Kentucky has been a leader in the movement to more rigorous college and career ready standards to support their students’ success in the 21st century. The first state to adopt new college and career ready standards (CCRS), termed the Kentucky Core Academic Standards, Kentucky and many of its districts have moved proactively and strategically to meet the challenge of more rigorous expectations and to facilitate educators and students’ transition to the new demands. Basic skills have given way to goals for deeper learning, where students are expected to apply, reason with, communicate, and use their knowledge to solve complex problems.
Bill and Melinda Gates joined Allan Golston, president of the Gates Foundation’s U.S. Program, in a recent trip to eastern Kentucky. Golston recalled, “Adults surrounding the students refused to accept excuses, making students grow academically and emotionally…Educators here were thinking differently, they had a mindset that the kids needed care, love, and support—and they didn’t need any lowered academic expectations.”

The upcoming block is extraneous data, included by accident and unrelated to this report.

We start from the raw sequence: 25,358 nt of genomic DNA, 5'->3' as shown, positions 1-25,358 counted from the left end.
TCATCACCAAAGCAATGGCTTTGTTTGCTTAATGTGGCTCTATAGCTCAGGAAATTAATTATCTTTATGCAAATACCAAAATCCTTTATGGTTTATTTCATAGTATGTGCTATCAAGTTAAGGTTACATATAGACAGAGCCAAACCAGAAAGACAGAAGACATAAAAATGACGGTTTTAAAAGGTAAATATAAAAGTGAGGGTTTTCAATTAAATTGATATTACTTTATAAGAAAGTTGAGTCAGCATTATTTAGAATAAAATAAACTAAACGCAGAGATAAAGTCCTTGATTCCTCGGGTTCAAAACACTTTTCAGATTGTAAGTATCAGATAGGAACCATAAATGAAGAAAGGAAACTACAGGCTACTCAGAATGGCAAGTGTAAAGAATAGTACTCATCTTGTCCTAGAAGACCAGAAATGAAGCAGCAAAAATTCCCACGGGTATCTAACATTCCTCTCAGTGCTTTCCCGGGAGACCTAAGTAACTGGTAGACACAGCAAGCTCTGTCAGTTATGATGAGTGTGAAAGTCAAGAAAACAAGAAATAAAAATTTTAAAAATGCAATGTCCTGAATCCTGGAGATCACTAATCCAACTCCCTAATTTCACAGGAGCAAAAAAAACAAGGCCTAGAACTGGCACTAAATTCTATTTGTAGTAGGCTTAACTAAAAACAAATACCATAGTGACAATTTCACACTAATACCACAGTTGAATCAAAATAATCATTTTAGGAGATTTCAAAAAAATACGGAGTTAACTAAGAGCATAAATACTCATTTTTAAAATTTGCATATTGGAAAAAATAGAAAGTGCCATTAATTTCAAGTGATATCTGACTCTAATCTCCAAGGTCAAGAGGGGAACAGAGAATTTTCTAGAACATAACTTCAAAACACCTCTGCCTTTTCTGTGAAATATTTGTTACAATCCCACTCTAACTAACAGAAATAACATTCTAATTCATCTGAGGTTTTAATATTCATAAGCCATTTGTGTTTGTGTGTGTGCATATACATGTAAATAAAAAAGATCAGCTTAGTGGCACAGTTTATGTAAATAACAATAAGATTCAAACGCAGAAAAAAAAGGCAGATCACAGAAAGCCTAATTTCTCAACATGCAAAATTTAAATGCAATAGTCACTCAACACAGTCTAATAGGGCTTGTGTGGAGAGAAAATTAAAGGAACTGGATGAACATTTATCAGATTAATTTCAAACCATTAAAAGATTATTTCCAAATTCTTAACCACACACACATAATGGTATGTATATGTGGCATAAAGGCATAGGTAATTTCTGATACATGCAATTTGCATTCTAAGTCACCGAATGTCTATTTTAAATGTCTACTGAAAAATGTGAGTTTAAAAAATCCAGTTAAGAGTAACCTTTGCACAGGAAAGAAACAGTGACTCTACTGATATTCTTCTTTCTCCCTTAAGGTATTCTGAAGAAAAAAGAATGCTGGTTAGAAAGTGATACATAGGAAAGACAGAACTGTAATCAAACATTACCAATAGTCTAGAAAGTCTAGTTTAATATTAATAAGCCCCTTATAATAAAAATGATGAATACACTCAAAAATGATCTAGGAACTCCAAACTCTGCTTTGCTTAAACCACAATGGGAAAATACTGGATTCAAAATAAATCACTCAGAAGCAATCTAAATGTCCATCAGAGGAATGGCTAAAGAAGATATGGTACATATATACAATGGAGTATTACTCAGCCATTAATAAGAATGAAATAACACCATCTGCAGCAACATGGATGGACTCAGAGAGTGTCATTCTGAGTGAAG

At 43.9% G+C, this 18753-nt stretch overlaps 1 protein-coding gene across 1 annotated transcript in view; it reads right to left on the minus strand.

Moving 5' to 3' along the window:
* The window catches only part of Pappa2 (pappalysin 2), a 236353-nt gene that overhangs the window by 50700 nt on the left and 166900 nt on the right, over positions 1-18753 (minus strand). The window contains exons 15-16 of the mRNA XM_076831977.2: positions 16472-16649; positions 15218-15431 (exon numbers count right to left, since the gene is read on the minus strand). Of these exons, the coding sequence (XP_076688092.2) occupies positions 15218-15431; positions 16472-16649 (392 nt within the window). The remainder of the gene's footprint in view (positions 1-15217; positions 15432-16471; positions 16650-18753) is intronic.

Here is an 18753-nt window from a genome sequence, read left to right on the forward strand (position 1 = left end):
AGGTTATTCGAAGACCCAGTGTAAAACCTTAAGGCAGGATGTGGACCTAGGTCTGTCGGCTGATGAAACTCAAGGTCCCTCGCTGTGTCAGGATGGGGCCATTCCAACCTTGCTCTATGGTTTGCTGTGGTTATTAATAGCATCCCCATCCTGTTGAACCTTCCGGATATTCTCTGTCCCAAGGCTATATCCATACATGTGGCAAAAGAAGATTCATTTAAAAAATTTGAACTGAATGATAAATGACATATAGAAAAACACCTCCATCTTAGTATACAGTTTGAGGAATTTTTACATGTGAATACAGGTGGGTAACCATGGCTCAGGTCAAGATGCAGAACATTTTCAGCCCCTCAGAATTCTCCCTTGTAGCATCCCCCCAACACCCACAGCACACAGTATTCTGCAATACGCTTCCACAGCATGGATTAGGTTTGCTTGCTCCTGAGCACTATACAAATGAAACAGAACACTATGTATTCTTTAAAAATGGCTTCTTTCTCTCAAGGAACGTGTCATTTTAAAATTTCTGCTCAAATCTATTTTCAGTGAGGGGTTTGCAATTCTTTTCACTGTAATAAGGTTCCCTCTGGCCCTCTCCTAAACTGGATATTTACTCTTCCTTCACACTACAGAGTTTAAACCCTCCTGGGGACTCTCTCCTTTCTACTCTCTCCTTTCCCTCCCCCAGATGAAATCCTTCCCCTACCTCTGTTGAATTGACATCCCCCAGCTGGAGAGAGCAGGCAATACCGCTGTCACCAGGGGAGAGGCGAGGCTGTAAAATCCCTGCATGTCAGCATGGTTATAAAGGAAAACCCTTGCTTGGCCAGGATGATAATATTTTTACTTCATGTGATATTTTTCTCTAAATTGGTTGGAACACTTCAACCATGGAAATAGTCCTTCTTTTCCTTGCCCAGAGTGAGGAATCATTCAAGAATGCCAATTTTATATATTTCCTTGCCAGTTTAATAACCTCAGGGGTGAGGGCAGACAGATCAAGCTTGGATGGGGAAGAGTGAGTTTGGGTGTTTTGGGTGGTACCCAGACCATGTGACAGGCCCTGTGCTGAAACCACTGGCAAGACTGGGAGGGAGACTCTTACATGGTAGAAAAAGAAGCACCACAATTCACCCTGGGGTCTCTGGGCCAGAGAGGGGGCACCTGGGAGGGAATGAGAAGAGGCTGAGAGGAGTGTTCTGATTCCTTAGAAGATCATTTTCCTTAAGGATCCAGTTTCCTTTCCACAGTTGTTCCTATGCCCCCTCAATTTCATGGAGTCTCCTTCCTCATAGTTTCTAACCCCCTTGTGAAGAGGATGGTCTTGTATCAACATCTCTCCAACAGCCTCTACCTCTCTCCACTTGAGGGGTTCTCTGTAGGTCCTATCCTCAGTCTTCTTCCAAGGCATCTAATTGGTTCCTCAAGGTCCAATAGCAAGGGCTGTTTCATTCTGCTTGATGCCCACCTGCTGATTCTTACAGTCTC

Get a closer look at the amazing progress being made in Kentucky by reading, and watching, highlights from this recent trip on the Gates Notes blog.
How the Tough Got Going in Kentucky
What we can learn about improving our nation’s schools from one of the toughest places to live in America.
“When I first stepped into Ricky Thacker’s classroom, I was surprised by how unusual it looks. There are no desks. White boards hang from every wall. The entire room is painted bright orange and yellow, like candy corn.” Read more >
“I’ll be the first person in my family to go to college.”
When the coal industry collapsed, these Kentucky students built a new future through education.
“During our visit to Kentucky in November, Melinda and I had lunch with a group of students from Betsy Layne High School. It was a highlight of our trip.
Over pepperoni pizza and soda, we talked about what it’s like to grow up in Eastern Kentucky and what their plans are for the future. One of the students we met was Lakeisha Crum. She’s a senior at the high school. A stellar student and volleyball player, Lakeisha will be the first person in her family to go to college.” Read more >